From the patient rooms to the dog park to the paintings on the walls, designers of the new Stanford Hospital worked to create a soothing atmosphere for patients and families.
Incorporating feedback from patients and family members, hospital planners say the new facility set to open this year will imbue the patient experience with the healing powers of nature, light, art and quiet.
"We want the patients to have an experience that's as close to normal life as possible when they are sick and potentially in pain," said Ann Weinacker, MD, senior vice chair of medicine for clinical affairs and associate chief medical officer for patient care services at Stanford Health Care. Since 2009, she has served as one of the leaders designing strategies to improve the patient experience at Stanford.
Privacy, light and quiet
Patient rooms were placed on the periphery of the building, with the staff workspaces on the interior, to maximize patients' exposure to nature and natural light. Each room has an expansive window, which, besides facing a "quite lovely view," will help regulate patients' circadian rhythms, Weinacker said. Access to natural light has been found to reduce depression, ease pain, improve sleep, decrease the length of stay in hospitals, among other benefits.
Every room will be private and equipped with a 55-inch television screen, an iPad and a bedside remote that patients can use to select movies, on-demand TV, music, relaxation videos, white noise, spiritual content and patient education information. Patients will also be able to control the room temperature as well as the lighting and window blinds from the comfort of their bed.
Additional family space was designed into every patient room, with plug-ins for electronic devices, storage for personal belongings and a pullout couch, in recognition of the critical role families play in the patient's well-being, Weinacker said.
"We've really come to realize how important it is to let families spend as much time as possible with their sick family members," Weinacker said. "It's more support for the patient to have people who are there to comfort them, reorient them and talk about more normal things in their lives that physicians don't typically talk about."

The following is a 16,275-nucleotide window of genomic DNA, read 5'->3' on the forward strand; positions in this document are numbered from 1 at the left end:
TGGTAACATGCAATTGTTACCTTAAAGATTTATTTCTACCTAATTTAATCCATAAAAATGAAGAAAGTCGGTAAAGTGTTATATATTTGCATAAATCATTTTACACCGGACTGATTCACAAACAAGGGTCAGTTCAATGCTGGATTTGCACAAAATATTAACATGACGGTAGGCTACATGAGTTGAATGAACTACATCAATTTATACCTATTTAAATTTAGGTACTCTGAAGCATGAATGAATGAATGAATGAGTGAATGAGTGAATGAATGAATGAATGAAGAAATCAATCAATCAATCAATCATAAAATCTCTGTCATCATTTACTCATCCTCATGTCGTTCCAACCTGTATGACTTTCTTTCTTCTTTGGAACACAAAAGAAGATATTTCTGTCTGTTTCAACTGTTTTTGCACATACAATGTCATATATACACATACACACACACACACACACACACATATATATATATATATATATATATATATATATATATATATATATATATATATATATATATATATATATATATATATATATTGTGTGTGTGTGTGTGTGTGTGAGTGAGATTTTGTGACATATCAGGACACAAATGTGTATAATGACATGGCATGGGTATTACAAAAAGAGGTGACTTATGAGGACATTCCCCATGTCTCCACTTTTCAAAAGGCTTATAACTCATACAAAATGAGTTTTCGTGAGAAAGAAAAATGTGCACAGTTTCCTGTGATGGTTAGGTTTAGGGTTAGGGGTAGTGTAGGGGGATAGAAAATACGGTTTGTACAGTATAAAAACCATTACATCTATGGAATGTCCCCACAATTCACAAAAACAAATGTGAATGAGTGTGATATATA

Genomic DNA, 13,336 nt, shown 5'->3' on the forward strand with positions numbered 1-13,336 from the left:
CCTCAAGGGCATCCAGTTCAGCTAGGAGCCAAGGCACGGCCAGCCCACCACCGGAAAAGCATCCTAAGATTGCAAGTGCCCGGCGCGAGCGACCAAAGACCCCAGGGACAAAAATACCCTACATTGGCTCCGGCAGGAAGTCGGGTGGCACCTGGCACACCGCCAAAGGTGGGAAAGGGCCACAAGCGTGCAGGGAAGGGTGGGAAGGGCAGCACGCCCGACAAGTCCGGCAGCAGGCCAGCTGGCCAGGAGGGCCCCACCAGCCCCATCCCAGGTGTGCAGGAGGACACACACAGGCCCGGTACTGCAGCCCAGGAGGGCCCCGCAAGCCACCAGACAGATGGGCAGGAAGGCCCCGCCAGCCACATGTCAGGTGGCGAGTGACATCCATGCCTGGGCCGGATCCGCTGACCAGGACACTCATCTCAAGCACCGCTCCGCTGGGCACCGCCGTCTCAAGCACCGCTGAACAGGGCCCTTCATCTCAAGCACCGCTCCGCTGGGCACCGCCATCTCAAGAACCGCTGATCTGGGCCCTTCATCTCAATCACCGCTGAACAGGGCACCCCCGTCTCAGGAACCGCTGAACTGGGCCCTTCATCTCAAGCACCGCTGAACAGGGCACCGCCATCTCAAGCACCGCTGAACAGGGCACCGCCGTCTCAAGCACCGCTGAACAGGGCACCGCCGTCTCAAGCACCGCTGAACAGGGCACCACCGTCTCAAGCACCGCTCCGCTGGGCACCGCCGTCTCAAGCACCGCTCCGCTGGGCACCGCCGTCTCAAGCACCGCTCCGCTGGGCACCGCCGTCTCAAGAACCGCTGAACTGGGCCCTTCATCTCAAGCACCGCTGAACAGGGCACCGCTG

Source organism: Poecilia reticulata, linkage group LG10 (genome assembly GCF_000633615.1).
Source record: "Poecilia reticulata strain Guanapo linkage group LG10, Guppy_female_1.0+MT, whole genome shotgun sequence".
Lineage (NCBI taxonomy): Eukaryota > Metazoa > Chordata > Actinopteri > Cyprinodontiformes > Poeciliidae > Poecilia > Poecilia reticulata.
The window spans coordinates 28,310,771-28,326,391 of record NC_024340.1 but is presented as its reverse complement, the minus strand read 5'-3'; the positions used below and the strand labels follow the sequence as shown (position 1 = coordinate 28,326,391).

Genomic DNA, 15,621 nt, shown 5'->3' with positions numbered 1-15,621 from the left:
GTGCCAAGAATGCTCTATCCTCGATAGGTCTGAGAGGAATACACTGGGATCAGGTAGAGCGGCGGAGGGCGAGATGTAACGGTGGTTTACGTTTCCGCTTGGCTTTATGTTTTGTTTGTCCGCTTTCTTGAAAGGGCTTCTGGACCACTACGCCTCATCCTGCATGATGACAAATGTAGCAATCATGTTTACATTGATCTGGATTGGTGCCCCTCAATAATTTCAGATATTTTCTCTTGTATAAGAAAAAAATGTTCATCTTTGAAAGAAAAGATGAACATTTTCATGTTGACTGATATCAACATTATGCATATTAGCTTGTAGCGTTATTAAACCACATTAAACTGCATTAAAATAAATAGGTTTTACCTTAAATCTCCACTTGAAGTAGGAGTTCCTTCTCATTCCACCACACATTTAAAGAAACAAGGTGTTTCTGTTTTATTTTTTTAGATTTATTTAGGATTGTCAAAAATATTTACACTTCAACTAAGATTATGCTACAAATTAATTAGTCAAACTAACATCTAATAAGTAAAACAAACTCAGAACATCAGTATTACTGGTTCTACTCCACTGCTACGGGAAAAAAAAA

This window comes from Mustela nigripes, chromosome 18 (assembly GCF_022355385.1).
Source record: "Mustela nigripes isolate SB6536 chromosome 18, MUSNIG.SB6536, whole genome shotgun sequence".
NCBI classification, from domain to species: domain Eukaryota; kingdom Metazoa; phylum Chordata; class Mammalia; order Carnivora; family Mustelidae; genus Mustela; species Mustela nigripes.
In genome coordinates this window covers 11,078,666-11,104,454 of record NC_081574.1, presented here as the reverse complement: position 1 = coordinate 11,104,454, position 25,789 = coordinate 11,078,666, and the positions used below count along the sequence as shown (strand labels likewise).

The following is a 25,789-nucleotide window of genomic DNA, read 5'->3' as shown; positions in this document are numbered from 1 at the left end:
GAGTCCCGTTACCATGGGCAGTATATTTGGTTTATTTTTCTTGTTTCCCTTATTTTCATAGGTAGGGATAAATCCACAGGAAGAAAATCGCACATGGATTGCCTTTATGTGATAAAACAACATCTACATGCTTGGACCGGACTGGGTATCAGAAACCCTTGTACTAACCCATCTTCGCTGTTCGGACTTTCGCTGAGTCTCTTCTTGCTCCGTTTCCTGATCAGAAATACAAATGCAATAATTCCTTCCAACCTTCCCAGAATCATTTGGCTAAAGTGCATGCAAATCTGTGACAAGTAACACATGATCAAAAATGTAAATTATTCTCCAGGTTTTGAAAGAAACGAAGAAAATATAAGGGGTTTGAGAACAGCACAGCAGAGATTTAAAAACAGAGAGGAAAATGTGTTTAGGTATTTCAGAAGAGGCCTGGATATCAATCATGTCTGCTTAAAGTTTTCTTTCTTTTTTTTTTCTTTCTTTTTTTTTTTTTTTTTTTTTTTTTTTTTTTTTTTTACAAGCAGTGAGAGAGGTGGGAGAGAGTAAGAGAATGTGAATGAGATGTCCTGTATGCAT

Patients and families also asked the planners to prioritize the reduction of noise, whether it be from medical equipment or conversations taking place outside the room. Grace Hsu, director of design management for the new hospital, said the team incorporated soundproofing elements such as noise-absorbing finish materials for the nurses' stations, lower ceilings that prevent the reverberation of voices and even acoustic barriers around the toilets.
The healing power of nature
Access to nature is a key factor in reducing patient and staff stress and leads to better outcomes, the non-profit Center for Health Design found. The new hospital will have four acres of gardens, including five interconnected rooftop gardens on the third level of the building, with a walking path and multiple places to sit and take in the views of the nearby hills.
The gardens on the street level will include a dog park, complete with a water fountain and even a fire hydrant.
"Pets are such a contributor to our well-being and there hasn't been the luxury of space to allow families or staff to bring them. This is another opportunity for us to connect our users to things that remind them of wellness and well-being," Hsu said.
Family and caregiver support
The third floor offers family members and caregivers multiple dining spaces, a wide range of art and an interfaith chapel that looks out onto the roof gardens.
A caregiver and family resource center will be staffed by a medical librarian, health navigators and specialized volunteers, said Alpa Vyas, vice president for patient experience at Stanford Health Care.
"It is a place that is meant to be very welcoming and open to visitors, family members or caregivers to come and learn about not only the services that are offered in the hospital, but also learn about the patient's condition and what services and resources might they need to help the patient once they've been discharged from the hospital in their local community," said Vyas said. "It's really meant to enhance the experience they receive on the in-patient floor."
Art that inspires hope
When selecting the art that would appear throughout the new hospital, the volunteer art commission chose and commissioned pieces that would create a feeling of "hope or whimsy" to provide a positive distraction, Hsu said.
On the third floor, visitors will be able to watch a video installation by artist Jennifer Steinkamp of flowers and other elements found in the natural landscape around Stanford.
In front of the hospital entrance, visitors will see the Bucky Ball, an LED sculpture made up of concentric circles that light up and change color based on how it's programmed.
"The artist was very sensitive in terms of programming it towards the patients, and it changes in various settings to provide interest as well as a soothing, calming distraction," Hsu said.
Photos courtesy Stanford Health Care